Review: King Ezekiel & Shiva Make Their Perfect Debut on The Walking Dead

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The Well Plot Summary:

Carol (Melissa McBride) and Morgan (Lennie James) are taken to The Kingdom, a new community which is ruled by King Ezekiel (Khary Payton), who owns a tiger named Shiva.

Last week’s episode of The Walking Dead was an absolutely intense, gut wrenching, and utterly brutal episode to watch.

Thankfully (and wisely) the series pivoted from the premiere with an episode that was filled with humor, heart, hope, and sometimes rolling heads. (Yes, there was some violence in the episode).

Photo Credit: Gene Page/AMC
Photo Credit: Gene Page/AMC

The episode saw the much-anticipated debut of King Ezekiel (Payton) and his pet tiger, Shiva. Our first glimpse of these characters come when Carol is wheeled down a long ramp inside of a theater by Morgan. On the stage is this almost ludicrous figure — covered in thick grey dreads that would put George Clinton to shame, and a magnificent tiger that makes Sher Khan look like a house cat. It easily should’ve been one of the most laughable moments in series’ history, but luckily this character is probably one of the better written, and better acted characters to debut since, well, Negan.

And after watching two characters get their skulls pummeled to a bloody pulp, it was actually a bit of a relief to see the guy who voices Cyborg on Teen Titans Go! giving ludicrous speeches in a ridiculously put-upon accent. Payton’s grandiosity in his early scenes was done with such robust energy that you couldn’t help but be tickled by his absurdity.

Then came the scene.

Carol, throughout the episode, has been doing her own put-upon accent — the Suzie Homemaker act she so convincingly dropped upon the people of Alexandria. However, this time it was intentionally transparent that Carol was acting, and acting horribly. So after convincing everyone that she’s this flustered, meek, and fragile woman, she decides to plan her escape — and that’s when King Ezekiel confronts her.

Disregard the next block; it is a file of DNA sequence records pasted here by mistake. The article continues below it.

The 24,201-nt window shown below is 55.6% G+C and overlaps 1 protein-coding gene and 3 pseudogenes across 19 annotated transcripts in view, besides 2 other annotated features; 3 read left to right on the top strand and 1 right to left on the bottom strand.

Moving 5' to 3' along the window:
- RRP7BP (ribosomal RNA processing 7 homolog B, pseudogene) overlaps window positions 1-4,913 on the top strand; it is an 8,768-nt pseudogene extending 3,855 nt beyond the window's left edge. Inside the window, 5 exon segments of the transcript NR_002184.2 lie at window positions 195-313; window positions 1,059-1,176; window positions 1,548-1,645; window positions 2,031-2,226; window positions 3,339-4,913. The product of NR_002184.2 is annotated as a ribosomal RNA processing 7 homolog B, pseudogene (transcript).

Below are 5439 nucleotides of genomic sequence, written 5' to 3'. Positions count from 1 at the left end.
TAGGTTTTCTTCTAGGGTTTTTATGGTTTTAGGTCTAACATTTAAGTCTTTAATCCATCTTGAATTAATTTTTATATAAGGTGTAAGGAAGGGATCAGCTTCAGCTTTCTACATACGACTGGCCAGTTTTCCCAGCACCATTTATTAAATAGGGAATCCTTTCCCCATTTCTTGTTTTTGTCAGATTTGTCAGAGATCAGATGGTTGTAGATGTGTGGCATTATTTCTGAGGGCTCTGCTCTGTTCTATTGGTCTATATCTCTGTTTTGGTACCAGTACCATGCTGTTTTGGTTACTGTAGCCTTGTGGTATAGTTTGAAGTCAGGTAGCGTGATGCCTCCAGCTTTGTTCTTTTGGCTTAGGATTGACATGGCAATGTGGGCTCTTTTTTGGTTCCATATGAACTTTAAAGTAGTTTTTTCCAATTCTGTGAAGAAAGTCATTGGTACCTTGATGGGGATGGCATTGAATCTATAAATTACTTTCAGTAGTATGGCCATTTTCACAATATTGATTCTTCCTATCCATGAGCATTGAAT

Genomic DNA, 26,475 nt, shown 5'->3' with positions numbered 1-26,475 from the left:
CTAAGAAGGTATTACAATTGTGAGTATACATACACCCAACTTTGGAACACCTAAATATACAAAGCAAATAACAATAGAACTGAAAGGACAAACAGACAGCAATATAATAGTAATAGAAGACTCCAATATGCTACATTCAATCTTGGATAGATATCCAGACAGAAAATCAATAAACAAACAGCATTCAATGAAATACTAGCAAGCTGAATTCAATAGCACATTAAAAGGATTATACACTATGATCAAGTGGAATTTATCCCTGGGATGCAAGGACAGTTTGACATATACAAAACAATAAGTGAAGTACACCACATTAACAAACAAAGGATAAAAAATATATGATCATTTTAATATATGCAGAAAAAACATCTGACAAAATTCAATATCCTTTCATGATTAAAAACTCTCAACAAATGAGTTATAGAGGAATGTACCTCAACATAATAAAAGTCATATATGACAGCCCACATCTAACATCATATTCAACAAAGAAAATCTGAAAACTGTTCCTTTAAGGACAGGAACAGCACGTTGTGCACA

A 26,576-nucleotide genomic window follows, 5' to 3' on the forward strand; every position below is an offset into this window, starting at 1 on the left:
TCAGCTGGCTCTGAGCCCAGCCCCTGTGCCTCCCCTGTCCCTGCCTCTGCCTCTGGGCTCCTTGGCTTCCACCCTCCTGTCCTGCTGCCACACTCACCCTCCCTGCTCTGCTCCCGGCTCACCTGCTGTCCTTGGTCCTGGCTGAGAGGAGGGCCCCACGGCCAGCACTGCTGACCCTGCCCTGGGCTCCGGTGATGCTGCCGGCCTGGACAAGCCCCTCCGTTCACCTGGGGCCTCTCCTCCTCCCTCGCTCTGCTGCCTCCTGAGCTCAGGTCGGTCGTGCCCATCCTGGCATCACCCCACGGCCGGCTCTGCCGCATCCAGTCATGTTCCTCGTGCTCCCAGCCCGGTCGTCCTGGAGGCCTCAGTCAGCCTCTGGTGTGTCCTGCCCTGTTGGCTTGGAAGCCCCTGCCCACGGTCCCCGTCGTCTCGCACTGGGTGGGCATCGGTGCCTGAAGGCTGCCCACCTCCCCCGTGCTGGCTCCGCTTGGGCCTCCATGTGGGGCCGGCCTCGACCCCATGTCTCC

Photo Credit: Gene Page/AMC
Photo Credit: Gene Page/AMC

The scene between the two is an extremely powerful, and humanizing scene. One that’s actually kind of shocking, given the fact it’s a brand new character revealing his entire motivation. Usually on this series, unless a character is destined to die, it takes a few episodes before we really get to know a character’s drive. When Ezekiel drops his accent we find out the reason he’s a former zookeeper who saved his tiger’s life years before the apocalypse. He was a man who lost everything and found himself back at his job, and his tiger was once again in need of saving, but then again so was he.

It’s an incredible scene that Payton delivers absolutely brilliantly. There’s no melodrama, there’s no theatrics, it’s a stripped down, honest scene. Ezekiel’s charisma, his playfulness, and his soul are all bared open in this speech, and it’s surprising that a new character got to do so much so soon. Payton’s performance combined with Jeffrey Dean Morgan’s performances gives this series two “episode carrying” options that they haven’t had in ages.

Also, the way the speech is shot — with Ezekiel shot from the upper chest up, so all we see is the face of the man wrapped in his dreadlocks, and none of his silly armor or regalia, drives home the point that “this” is the real Ezekiel, not the man who’s legend has been built up in order to give the people of The Kingdom hope.

Photo Credit: Gene Page/AMC
Photo Credit: Gene Page/AMC

The episode also allowed for two other very important storylines to begin percolating — The Kingdom’s relationship with The Saviors (and how its a secret treaty), and the further emotional evolvement of Morgan. Morgan is a character that can stray on the one-note side, so seeing him riddled with conflict — fighting his urges to be violent towards mankind — is gripping stuff. As for the Kingdom/Saviors relationship, they’ve definitely built the seeds for an Alexandria/Hilltop alliance, as The Kingdom is sending zombie filled pigs to The Saviors in hopes of poisoning them. It’s something that’ll blow up in their face, and I like it.

Overall, this is probably one of the better world-building episodes the series has had in years. It’s also given us another supporting character that can carry an episode, something lacking since the days of The Governor. Now we don’t have to sit in Alexandria and be bored out of our minds — we can spend an episode watching King Ezekiel or Negan and Daryl or even go back to Hilltop since we’ve only scratched the surface there. Having options will greatly benefit this series, especially given the two strong cast members that they’ve added.

Rating: 9 out of 10

Bill Bodkin is the owner, editor-in-chief and co-founder of Pop Break. Most importantly, however, he is the proud father of a beautiful daughter, Sophie. He can be seen regularly on the site reviewing The Walking Dead, Doctor Who, and is the host of the site's podcast, The BreakCast. He is a graduate of Rutgers University with a degree in Journalism & English. Follow him on Twitter: @BodkinWrites